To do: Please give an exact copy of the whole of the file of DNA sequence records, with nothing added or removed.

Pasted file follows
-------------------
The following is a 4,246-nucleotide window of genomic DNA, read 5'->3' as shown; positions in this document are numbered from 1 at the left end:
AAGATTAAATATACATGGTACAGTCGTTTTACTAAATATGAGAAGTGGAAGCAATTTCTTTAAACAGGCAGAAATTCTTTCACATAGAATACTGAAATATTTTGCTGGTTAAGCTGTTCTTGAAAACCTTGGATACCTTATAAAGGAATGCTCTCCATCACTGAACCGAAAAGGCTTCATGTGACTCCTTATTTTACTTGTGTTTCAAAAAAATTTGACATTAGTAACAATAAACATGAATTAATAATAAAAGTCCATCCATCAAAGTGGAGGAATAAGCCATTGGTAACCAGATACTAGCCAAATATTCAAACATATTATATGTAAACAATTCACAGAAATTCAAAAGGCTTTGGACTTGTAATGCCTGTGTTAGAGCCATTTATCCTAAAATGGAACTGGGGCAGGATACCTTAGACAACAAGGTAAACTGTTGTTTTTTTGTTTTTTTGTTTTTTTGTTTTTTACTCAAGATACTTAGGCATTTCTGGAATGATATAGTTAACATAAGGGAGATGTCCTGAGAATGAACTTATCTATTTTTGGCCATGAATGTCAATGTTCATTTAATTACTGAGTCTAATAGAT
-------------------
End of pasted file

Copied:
The following is a 4,246-nucleotide window of genomic DNA, read 5'->3' as shown; positions in this document are numbered from 1 at the left end:
AAGATTAAATATACATGGTACAGTCGTTTTACTAAATATGAGAAGTGGAAGCAATTTCTTTAAACAGGCAGAAATTCTTTCACATAGAATACTGAAATATTTTGCTGGTTAAGCTGTTCTTGAAAACCTTGGATACCTTATAAAGGAATGCTCTCCATCACTGAACCGAAAAGGCTTCATGTGACTCCTTATTTTACTTGTGTTTCAAAAAAATTTGACATTAGTAACAATAAACATGAATTAATAATAAAAGTCCATCCATCAAAGTGGAGGAATAAGCCATTGGTAACCAGATACTAGCCAAATATTCAAACATATTATATGTAAACAATTCACAGAAATTCAAAAGGCTTTGGACTTGTAATGCCTGTGTTAGAGCCATTTATCCTAAAATGGAACTGGGGCAGGATACCTTAGACAACAAGGTAAACTGTTGTTTTTTTGTTTTTTTGTTTTTTTGTTTTTTACTCAAGATACTTAGGCATTTCTGGAATGATATAGTTAACATAAGGGAGATGTCCTGAGAATGAACTTATCTATTTTTGGCCATGAATGTCAATGTTCATTTAATTACTGAGTCTAATAGAT